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UK PM May promises ‘frictionless trade’, EU publishes no deal contingency plan


The UK’s prime minister Theresa May has said that her Brexit deal will ensure “frictionless trade across borders and a free trade area with the European Union” in comments to Parliament.
The statements at Prime Minister’s Questions came as May’s cabinet prepared to meet this afternoon to discuss the draft agreement that she has obtained with Brussels.

“I am confident that it takes us significantly closer to delivering on what the British people voted for in the referendum,” said May.

“We will take back control of our borders, our laws and our money and leave the common fisheries policy and the common agricultural policy while protecting jobs, security and the integrity of our United Kingdom.”

However, leader of the opposition Jeremy Corbyn said that the government had “spent two years negotiating a bad deal that will leave the country in an indefinite halfway house without a real say”.

Further details of the draft deal are expected to emerge after the cabinet discussion.

The debate comes the day after the European Commission published a communication outlining contingency measures that could be implemented if no agreement is reached with the UK before March.

The document stated that goods entering the EU from the UK would be treated as imports and those going to the UK would be treated as exports after exit. Accordingly it called on member states to be prepared to apply the EU’s customs code as of 30 March 2019.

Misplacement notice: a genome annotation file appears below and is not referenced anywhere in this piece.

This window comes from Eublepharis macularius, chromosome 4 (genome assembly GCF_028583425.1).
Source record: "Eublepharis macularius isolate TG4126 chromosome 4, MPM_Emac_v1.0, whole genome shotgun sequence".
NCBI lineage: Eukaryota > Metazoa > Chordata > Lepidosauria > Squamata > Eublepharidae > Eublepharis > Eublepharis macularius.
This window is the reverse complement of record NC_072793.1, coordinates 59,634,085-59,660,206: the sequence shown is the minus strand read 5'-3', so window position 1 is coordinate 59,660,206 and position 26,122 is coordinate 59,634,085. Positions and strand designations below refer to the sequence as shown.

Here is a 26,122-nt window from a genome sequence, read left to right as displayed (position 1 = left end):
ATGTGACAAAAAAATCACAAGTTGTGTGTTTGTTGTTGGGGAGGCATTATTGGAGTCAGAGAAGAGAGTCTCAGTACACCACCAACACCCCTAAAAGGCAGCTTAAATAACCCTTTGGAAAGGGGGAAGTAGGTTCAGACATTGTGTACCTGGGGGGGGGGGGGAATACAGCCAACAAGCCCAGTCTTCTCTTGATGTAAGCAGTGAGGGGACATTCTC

It said that “the UK’s withdrawal will undoubtedly cause disruption – for example in business supply chains – whether or not there is a deal” and added that “contingency measures cannot remedy the full effects of this disruption”.

However, the document identified priority areas where contingency measures might be necessary, which included customs and air transport.

“Any contingency measures would only be taken in limited areas where they are necessary to protect the vital interests of the EU and where preparedness measures are not currently possible. They would be temporary in nature, limited in scope, adopted unilaterally by the EU and must remain compatible with EU law.”

Image credit: UK Parliament

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